Source: https://www.elance.com/trends/skills_central,
Accessed on April 10, 2015

What is e-lancing? Exactly what you think it is. E-lancing is free-lancing for the digital age. Powered by  ICT tools and the internet, e-lancing allows independent tech savvy workers connected to the internet access to the global labor market. Over the past years, even ‘physical’ workspaces have started to get virtual through tele-conferencing, video meetings etc. Many are very convinced by the benefits of ICT-enabled remote work and the flexibility that comes with it while others caution that it may not be the holy grail people tout it to be. However everyone is in agreement about one thing: ICT reduces barriers and distances making the global market more accessible than ever.

All you need is a computer and an internet connection. Thanks to ICTs, e-lancing is booming and there are multiple platforms where employers and e-lancers can “meet” and do business. These virtual marketplaces functions like a Craigslist for skilled tasks: employers post tasks and e-lancers respond to posted tasks and submit offers. Once selected, the e-lancer starts working remotely for his/her client. In most cases, the e-lancing platforms remain the center for all main interactions (payments, reviews, messaging, etc.) between the employer and the on-line worker so to ensure transparency and avoid frauds.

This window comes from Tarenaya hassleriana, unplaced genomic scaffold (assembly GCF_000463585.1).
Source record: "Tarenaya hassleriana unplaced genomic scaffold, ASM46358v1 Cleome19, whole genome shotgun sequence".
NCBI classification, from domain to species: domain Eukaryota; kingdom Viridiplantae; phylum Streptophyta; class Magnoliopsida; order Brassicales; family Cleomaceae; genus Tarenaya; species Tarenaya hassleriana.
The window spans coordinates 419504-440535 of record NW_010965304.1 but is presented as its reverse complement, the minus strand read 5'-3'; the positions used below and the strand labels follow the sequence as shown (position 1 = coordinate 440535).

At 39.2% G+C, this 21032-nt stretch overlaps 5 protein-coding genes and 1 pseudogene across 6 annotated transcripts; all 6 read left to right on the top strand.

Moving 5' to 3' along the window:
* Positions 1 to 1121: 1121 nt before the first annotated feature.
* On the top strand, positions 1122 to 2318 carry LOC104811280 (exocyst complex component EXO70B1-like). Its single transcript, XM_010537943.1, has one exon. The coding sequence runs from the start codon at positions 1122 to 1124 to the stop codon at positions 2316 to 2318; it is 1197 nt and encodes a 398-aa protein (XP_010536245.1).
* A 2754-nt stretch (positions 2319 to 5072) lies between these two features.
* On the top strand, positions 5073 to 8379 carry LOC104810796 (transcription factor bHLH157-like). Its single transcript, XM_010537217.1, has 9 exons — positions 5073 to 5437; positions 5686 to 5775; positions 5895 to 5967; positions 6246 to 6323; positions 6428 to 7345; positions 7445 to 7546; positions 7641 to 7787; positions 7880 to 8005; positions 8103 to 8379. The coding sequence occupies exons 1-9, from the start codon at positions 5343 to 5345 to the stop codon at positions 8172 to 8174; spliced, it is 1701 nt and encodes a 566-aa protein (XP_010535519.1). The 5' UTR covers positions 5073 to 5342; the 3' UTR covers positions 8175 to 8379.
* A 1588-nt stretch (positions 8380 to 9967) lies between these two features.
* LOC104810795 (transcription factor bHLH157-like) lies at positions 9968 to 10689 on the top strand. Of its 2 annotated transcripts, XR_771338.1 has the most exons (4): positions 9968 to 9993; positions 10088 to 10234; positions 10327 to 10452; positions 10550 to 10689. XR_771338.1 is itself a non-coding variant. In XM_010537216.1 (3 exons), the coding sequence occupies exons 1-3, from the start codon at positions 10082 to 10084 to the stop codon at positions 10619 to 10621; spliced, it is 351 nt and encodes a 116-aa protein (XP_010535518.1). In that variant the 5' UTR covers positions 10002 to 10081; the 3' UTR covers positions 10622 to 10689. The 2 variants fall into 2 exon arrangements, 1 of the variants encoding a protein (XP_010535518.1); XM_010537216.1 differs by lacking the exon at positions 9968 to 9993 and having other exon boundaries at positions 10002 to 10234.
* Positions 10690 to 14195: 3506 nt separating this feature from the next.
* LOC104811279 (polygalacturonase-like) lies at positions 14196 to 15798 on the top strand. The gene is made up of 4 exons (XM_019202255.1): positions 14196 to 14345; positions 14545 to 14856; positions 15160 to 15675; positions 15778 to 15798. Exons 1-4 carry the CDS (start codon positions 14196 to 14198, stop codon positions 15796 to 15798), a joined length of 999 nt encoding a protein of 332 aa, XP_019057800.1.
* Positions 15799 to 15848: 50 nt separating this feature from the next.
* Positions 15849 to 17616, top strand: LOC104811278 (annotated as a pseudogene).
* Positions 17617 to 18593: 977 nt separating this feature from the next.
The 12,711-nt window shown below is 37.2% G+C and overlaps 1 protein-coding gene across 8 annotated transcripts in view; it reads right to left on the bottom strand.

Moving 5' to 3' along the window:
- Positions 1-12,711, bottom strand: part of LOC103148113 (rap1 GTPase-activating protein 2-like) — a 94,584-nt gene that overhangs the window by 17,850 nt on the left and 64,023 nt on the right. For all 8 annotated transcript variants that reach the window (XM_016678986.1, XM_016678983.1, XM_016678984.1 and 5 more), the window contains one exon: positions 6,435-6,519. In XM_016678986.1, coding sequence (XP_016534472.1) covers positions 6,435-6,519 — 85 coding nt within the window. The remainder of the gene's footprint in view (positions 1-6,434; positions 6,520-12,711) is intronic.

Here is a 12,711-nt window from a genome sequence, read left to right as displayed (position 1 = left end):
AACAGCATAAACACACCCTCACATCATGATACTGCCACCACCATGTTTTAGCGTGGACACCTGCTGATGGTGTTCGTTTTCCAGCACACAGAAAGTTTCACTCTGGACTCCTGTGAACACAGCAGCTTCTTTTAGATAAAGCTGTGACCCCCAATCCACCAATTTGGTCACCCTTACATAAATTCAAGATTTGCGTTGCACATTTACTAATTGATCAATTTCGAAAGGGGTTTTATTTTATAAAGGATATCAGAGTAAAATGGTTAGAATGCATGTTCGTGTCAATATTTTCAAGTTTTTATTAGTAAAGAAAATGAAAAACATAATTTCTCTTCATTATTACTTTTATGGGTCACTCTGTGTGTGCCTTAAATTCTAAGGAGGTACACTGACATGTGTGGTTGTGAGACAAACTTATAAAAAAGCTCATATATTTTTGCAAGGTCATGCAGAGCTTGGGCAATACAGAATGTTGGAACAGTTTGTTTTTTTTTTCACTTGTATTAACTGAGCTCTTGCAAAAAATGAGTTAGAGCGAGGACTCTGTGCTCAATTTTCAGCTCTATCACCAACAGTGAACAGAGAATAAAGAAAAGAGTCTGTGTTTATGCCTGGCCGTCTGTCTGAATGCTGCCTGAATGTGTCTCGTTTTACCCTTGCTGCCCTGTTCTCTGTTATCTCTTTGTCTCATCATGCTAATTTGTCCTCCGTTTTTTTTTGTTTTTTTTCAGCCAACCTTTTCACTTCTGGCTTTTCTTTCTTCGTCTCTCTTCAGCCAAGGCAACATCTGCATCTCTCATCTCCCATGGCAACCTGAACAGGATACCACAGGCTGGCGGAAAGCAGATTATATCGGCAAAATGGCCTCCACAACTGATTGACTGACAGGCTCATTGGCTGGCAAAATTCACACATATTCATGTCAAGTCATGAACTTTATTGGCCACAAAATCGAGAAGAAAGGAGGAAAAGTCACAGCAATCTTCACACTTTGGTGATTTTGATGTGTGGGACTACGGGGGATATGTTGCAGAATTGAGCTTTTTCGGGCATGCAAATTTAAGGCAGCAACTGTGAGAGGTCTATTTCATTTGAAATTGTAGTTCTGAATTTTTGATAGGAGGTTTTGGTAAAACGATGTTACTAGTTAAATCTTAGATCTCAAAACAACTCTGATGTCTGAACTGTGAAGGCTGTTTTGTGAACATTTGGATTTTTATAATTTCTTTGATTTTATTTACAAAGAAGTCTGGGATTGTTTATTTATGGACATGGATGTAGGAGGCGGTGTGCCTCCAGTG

Digitizing the university library for an enhanced learning experience

Shiro Nakata's picture
 

Components of the newly established RFID-based LMS system
 

The library of any academic institution plays a key role in providing knowledge-based support to its faculty members, researchers and students. In recent years, the ‘digital library’ has emerged as a novel concept. It allows the access to and sharing of literary information and resources in digital and non-digital forms within the local and global communities. However, for Bangladesh a ‘digital library’ was only a dream until the Academic Innovation Fund (AIF) under the Higher Education Quality Enhancement Project (HEQEP) intervened. The Central Library of the Bangladesh University of Engineering & Technology (BUET) has now been digitized. The library is now a role model for other universities in Bangladesh.